We watched the first three seasons of the series over the winter months and it was both addictive and repugnant – the former beating out the latter. The series provides a sensual array of locations from the hot desert birthplace of the dragons, to the perpetual cold beyond the Northern Wall – home to the Wildlings and the White Walkers. What further enriches the show is that the plot line moves forward without the usual retention of favourite characters. Heads roll, throats are slit, and good does not triumph.

The “Red Wedding” episode late in season three aptly illustrates this point. The bitter and vengeful Lord Walder Frey promises his guests, on the occasion of his daughter’s wedding, that: “The wine will flow red and the music will play loud . . .”, but feast turns to slaughter. There is violence, sex, (the nudity is mostly female, of course), and struggle for order, power, and peace – the human story – with a twist. The new season begins in April – can’t wait.

The Fifties Fun Factor

“It is utterly false and cruelly arbitrary to put all the play and learning into childhood, all the work into middle age, and all the regrets into old age.” Margaret Mead – cultural anthropologist.

It’s so true that middle age seems steeped in work, duty, and obligation. By the time most of us reach middle age, we have lives layered with responsibilities. Of course we’ve brought much of this on ourselves through the ambition to get ahead – thus we’ve worked hard, purchased a house, perhaps made the decision to have children, and likely embraced the desire to have more material things than need requires.

The scramble we undertook in our twenties, thirties, and forties now means we have our children’s post secondary educations to pay for, a home to maintain, vehicles to service, and on and on. To add to this we might well have aging parents, personal health issues, and a host of other concerns which suddenly loom large. Layer by layer our lives are tilted away from relaxation and fun, or limited to one or two week dollops of freedom that are carefully planned and anticipated – the vacation.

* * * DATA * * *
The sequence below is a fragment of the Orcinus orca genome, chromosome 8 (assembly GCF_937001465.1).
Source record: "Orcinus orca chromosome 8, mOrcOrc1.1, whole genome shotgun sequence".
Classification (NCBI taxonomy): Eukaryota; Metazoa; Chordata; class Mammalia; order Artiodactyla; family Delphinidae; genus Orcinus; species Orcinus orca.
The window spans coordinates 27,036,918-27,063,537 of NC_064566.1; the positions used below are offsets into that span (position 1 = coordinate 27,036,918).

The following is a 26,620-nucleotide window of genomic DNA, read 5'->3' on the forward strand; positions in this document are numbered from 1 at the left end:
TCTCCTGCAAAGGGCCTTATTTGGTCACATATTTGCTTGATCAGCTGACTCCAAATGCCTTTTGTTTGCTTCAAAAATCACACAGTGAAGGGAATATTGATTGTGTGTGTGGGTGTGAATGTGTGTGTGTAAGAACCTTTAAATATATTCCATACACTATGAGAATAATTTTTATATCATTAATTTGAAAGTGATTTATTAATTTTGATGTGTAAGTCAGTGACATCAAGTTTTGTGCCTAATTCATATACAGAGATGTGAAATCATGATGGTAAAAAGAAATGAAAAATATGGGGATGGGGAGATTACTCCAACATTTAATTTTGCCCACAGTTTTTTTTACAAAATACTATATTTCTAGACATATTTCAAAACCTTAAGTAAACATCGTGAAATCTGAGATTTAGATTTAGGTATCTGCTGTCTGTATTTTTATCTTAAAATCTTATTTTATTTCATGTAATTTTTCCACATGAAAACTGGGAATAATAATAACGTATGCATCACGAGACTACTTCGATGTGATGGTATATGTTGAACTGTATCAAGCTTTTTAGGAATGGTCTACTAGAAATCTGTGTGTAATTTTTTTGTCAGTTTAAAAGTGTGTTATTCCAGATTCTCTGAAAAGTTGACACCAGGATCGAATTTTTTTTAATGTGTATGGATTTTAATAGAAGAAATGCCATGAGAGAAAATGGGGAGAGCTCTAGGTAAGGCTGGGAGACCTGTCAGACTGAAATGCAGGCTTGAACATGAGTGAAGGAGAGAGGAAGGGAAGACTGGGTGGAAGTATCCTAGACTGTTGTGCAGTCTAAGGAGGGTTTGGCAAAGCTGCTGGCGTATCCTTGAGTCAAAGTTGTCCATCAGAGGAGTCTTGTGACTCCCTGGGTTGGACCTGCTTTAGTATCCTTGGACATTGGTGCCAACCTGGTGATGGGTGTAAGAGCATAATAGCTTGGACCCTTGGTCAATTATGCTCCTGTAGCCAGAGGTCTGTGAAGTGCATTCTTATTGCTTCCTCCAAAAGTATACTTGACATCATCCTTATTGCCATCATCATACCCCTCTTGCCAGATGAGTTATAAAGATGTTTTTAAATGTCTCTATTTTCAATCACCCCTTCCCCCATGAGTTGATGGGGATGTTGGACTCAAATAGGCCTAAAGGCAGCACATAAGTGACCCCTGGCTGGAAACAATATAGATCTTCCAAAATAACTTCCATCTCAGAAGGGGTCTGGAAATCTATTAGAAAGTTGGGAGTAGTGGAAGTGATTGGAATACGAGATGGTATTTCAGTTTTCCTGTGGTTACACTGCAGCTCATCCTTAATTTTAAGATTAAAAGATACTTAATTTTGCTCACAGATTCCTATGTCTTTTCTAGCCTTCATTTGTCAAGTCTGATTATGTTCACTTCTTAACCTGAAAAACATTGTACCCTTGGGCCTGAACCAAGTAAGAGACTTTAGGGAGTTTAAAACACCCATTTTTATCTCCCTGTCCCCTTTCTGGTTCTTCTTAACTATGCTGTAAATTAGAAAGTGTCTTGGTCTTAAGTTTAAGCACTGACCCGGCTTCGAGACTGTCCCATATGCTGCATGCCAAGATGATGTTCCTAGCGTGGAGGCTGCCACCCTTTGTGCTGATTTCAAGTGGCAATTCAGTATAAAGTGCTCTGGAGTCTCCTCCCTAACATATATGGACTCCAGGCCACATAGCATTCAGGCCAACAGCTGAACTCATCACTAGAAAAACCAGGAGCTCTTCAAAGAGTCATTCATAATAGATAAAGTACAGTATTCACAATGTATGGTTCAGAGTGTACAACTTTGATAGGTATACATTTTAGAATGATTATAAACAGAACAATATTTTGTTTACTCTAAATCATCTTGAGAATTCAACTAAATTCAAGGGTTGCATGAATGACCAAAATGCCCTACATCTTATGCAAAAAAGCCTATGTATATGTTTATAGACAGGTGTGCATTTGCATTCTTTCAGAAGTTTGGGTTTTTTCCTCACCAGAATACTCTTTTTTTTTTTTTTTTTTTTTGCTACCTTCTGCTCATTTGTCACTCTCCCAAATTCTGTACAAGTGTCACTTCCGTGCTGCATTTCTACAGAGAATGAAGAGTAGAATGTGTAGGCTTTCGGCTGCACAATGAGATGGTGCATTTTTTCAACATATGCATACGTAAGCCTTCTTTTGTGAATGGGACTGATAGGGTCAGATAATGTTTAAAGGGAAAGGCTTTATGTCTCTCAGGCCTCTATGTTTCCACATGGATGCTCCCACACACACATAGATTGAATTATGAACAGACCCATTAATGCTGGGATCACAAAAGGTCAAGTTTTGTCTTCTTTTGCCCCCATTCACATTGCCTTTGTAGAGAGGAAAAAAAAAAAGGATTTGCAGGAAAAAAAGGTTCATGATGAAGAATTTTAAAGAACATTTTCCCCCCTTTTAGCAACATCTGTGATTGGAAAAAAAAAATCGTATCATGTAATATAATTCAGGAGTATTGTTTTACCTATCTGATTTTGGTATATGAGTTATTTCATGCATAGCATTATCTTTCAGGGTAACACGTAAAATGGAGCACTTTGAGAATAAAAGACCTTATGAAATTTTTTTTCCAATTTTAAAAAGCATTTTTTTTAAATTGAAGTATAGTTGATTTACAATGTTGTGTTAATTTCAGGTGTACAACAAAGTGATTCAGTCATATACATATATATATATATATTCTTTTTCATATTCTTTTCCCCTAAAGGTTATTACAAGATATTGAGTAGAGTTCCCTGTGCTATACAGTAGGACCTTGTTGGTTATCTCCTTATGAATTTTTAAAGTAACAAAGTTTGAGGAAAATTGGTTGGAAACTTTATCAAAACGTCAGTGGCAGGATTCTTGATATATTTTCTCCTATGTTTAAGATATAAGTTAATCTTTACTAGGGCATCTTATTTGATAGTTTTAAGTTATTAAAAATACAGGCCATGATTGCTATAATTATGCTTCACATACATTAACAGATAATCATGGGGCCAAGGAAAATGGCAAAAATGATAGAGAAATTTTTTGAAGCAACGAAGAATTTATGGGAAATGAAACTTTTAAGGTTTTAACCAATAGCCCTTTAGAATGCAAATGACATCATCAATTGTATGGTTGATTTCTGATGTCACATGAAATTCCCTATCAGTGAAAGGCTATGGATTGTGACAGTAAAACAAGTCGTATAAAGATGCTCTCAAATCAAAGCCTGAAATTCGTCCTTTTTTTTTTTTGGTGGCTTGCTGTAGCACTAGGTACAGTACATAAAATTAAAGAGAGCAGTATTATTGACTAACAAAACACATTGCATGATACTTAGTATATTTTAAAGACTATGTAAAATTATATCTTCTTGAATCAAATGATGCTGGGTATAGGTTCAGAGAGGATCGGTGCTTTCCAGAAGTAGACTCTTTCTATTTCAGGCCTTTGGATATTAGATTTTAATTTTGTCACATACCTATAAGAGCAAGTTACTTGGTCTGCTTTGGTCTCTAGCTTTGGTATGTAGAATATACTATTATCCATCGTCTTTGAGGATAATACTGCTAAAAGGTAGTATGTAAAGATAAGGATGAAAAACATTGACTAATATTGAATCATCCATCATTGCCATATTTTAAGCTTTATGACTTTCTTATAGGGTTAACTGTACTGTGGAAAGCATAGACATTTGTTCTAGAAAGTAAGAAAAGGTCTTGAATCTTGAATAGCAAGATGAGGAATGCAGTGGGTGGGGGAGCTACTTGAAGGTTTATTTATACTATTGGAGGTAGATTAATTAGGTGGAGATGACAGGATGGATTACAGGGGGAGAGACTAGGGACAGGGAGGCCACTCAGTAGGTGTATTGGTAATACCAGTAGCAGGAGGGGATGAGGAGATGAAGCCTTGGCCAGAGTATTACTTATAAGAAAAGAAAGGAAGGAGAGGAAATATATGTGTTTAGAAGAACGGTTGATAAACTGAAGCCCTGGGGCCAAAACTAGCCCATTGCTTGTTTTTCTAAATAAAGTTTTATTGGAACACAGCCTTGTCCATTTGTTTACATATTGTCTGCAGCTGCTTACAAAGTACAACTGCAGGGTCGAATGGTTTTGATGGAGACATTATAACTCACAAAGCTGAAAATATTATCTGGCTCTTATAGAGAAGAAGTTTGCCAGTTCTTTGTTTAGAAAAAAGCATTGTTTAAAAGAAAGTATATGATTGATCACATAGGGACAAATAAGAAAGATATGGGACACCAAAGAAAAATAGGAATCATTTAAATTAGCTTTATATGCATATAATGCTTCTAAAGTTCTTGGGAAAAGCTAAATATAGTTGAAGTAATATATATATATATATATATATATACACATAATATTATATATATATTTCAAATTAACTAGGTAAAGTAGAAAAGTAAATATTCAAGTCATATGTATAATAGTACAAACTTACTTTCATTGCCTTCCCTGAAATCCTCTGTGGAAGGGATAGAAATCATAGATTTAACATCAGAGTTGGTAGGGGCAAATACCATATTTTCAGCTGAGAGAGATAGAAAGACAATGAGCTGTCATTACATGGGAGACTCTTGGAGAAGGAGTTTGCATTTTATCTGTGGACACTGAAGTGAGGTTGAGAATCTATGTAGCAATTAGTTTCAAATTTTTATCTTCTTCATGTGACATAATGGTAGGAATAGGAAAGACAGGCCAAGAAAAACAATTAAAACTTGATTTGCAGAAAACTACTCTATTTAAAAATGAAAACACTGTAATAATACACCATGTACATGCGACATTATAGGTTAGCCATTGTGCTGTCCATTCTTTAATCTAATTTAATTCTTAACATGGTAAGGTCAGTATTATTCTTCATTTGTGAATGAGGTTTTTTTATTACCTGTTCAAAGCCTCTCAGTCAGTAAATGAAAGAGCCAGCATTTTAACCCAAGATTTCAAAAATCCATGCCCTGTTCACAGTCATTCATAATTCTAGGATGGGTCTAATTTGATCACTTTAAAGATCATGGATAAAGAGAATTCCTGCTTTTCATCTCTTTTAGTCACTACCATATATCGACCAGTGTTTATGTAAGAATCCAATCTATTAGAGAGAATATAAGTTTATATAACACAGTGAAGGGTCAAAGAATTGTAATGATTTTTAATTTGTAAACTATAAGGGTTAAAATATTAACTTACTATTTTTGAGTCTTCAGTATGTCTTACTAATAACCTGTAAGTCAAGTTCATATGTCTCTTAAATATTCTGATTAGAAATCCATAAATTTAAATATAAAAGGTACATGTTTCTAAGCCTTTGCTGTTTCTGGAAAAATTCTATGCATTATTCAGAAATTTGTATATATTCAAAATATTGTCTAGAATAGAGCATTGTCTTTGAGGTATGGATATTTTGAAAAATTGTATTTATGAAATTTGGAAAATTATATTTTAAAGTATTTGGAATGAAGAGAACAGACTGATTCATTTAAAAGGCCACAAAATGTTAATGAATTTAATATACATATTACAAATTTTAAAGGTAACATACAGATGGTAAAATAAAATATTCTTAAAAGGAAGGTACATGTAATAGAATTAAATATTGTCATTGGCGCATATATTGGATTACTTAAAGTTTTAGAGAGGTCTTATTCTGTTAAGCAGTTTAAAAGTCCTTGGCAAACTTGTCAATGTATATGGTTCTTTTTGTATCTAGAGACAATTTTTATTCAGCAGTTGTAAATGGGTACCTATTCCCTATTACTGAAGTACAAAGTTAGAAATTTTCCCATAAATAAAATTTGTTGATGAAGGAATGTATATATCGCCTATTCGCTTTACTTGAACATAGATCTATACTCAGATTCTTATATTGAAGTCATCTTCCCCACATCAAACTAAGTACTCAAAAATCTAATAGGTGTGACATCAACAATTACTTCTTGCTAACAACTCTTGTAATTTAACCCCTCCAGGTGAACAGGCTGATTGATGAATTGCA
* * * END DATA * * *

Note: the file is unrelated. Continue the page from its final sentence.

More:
When my son’s friends are together, I’m always struck by how much they laugh (and how loudly). But relaxing and having fun is too often the exception in mid life. Parties are few, as are spontaneous outings with friends – we’re just too busy with work and domestic duties, and our energy is increasingly limited. But Dr. Seuss got it right: “Fun is good.” We need way more of it.

March Baby Blues

I remember when my youngest son turned 10; this was a big birthday as it always is for children – suddenly they are into the double digits.  They are tweens and seem to be rapidly heading towards the beginning of an independent stage in life.  On the cusp of their teen-age years.  Once into the teens, parents have to nurture themselves for quite a while on the fading memories of the sweet, loving, child they reared (if that was ever the case).

Parents of teenagers rarely get a glimpse of their little darling once they cross-over into that second decade.  As should happen, their kids begin to pull away and measure themselves, not be parental approval, but both by their peers and by their own standards.  Now I’m into the month that my baby, that youngest child, turns 20.

Raising three children, we’ve had fifteen years of teenage drama, loud voices, worry, lessons and sports of every kind, driving licenses, worry, accidents, in short, the general fun, anxiety, and mayhem that teens create.  Now I will no longer have a teenager in the house.  I should be feeling delighted, but instead I’m feeling deflated.  “Parenting” is a complex verb.